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Fluid Journal : Spring 2017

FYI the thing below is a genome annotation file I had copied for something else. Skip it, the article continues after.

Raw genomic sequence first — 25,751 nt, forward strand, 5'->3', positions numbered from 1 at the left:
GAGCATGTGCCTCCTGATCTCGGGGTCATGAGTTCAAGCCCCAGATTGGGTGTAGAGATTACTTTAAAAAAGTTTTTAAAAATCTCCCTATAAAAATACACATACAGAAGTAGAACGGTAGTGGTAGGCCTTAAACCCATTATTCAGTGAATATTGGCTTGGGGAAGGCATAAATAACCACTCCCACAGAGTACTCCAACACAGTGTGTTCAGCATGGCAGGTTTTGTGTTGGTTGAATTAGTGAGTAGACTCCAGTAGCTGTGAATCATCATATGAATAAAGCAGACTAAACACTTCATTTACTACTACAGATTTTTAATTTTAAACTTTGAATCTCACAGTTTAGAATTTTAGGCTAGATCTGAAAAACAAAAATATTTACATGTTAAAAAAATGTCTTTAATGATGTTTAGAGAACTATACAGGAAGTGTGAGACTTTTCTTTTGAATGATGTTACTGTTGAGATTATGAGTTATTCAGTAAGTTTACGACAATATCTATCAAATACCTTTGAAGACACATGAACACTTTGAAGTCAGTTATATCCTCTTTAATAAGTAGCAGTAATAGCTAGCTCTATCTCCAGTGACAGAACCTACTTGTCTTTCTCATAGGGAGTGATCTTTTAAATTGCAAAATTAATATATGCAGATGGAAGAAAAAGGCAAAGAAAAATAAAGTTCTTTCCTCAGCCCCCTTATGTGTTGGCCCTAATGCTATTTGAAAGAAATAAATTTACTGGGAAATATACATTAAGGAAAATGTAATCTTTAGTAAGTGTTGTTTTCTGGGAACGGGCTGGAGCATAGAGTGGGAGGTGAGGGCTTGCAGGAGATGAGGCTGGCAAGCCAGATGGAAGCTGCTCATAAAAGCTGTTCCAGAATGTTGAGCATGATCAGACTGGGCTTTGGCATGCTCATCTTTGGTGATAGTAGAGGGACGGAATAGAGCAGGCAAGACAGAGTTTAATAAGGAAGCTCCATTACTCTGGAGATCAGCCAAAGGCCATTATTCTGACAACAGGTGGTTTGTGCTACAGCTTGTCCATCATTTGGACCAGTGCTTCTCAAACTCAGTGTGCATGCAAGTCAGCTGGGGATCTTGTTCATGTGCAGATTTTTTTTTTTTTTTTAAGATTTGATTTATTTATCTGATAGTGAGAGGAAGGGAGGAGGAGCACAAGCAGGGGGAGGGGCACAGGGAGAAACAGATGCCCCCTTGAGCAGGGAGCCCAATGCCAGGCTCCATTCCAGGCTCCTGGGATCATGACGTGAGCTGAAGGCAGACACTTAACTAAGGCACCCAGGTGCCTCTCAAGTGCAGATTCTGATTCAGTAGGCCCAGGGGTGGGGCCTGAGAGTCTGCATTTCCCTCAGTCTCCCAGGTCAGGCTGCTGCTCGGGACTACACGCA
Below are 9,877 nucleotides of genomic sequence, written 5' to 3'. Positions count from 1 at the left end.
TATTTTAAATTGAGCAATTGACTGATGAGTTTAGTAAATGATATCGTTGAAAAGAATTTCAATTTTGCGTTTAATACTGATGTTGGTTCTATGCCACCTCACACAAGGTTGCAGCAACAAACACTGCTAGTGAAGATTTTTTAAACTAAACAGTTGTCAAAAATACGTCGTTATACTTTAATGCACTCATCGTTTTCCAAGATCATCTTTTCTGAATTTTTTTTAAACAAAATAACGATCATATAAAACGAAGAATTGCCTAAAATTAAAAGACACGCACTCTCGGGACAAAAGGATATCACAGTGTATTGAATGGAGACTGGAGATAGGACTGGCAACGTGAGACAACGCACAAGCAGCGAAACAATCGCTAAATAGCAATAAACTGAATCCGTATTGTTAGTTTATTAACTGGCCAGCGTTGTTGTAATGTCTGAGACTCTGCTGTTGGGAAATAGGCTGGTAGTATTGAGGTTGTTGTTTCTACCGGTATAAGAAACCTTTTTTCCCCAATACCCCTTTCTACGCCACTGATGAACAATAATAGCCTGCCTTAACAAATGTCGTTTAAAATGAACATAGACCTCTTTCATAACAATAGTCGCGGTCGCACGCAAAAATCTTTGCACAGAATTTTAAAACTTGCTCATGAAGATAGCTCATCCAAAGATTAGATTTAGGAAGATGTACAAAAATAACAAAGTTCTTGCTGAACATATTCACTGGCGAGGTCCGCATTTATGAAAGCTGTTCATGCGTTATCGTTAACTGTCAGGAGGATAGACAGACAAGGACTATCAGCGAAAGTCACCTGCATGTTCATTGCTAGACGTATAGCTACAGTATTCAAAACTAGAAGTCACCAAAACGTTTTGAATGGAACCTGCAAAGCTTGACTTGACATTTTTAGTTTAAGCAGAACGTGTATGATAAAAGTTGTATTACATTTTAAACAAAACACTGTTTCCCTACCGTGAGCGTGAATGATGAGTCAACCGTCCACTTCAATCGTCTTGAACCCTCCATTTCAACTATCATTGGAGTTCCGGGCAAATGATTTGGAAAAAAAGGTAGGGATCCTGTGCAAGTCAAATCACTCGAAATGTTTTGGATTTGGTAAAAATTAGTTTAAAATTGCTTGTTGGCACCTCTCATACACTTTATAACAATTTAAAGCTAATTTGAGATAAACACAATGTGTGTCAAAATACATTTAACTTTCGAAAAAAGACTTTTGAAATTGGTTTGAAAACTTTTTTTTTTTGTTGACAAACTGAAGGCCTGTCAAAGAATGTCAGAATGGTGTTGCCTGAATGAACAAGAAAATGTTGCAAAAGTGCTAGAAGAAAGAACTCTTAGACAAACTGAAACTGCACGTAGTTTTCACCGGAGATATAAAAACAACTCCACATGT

11 The Fluid Journal Spring 2017 The Fluid Journal • Official Journal of the Fluid Fertilizer Foundation • Spring 2017 • Vol. 25, No. 2, Issue #96 David Dunn and Dr. Gene Stevens Summary: Missouri has a long history of rice production, going back to 1910 when the crop was first grown in the northeast region of the state. From this 40-acre start, rice acreage has increased steadily over the years to over 180,000 acres. The statewide average yield was 110 bu/A in 1997 and has increased to over 156 bu/A by 2015. Traditionally, nitrogen (N) management has been given top priority by farmers. But with increased yields and rotations with soybeans, potassium (K) fertility is increasingly being recognized as a yield limitation in some Missouri rice fields. This article covers research conducted at the Missouri Rice Research Farm near Qulin, MO from 1997 through 2016. Introduction Potassium deficiency in rice can reduce grain yields, increase lodging and disease pressure. Visual symptoms of K deficiency in rice first appear in older leaves. These symptoms include a yellowing of leaf tips, increased lodging, decreased disease resistance, and reduced yields. Research conducted at the MU-Fisher Delta Research Center, Portageville, MO, is now highlighting the importance of K in rice production. Initial soil testing and soil fertility research in Missouri focused on improving soil test Potassium on Rice ▼ DOWNLOAD And its effects on yield, grain quality, lodging, and stalk strength. recommendations for K and has now expanded to the diagnosis and correction of K deficiency at mid-season. In the early years of rice production in Missouri the importance of proper K soil fertility was not recognized. This may have been due to low yield potentials and expectations for the rice varieties planted at that time. With the increased rice grain yields resulting from the introduction of modern semi-dwarf and hybrid cultivars, the need for better K management has become clear. The evolution of the University of Missouri soil test recommendations for K in rice production follows this trend. Originally, our recommendations were borrowed from neighboring states with a longer history of rice production. In the early 1990’s the critical level for K in rice production was5XCECinlbsofK2Operacre. The result was very little K being recommended for rice production. As a result of research conducted in the late 1990’s, the critical level was changed to 125 + 5 X CEC in 2003. As this critical level is different from that of the soybean crop often grown in rotation with rice, a good deal of confusion was experienced. We are currently in the process of raising